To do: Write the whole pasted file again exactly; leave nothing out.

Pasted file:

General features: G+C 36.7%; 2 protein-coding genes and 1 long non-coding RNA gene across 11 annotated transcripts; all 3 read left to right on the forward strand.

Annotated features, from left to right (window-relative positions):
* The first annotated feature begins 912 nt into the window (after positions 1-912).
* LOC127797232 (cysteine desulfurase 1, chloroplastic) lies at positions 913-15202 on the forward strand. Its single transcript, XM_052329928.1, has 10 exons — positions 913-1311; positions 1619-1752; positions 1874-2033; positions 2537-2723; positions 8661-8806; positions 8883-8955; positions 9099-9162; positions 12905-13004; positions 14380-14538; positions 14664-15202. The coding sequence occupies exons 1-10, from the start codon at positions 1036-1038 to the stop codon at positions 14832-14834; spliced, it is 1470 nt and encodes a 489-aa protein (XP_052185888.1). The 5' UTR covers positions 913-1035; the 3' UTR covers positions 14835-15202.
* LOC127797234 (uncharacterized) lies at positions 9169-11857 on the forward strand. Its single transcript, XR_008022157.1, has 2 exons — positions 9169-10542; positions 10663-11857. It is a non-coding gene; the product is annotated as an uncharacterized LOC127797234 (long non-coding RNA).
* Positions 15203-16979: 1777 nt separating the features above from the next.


General features: G+C 36.7%; 2 protein-coding genes and 1 long non-coding RNA gene across 11 annotated transcripts; all 3 read left to right on the forward strand.

Annotated features, from left to right (window-relative positions):
* The first annotated feature begins 912 nt into the window (after positions 1-912).
* LOC127797232 (cysteine desulfurase 1, chloroplastic) lies at positions 913-15202 on the forward strand. Its single transcript, XM_052329928.1, has 10 exons — positions 913-1311; positions 1619-1752; positions 1874-2033; positions 2537-2723; positions 8661-8806; positions 8883-8955; positions 9099-9162; positions 12905-13004; positions 14380-14538; positions 14664-15202. The coding sequence occupies exons 1-10, from the start codon at positions 1036-1038 to the stop codon at positions 14832-14834; spliced, it is 1470 nt and encodes a 489-aa protein (XP_052185888.1). The 5' UTR covers positions 913-1035; the 3' UTR covers positions 14835-15202.
* LOC127797234 (uncharacterized) lies at positions 9169-11857 on the forward strand. Its single transcript, XR_008022157.1, has 2 exons — positions 9169-10542; positions 10663-11857. It is a non-coding gene; the product is annotated as an uncharacterized LOC127797234 (long non-coding RNA).
* Positions 15203-16979: 1777 nt separating the features above from the next.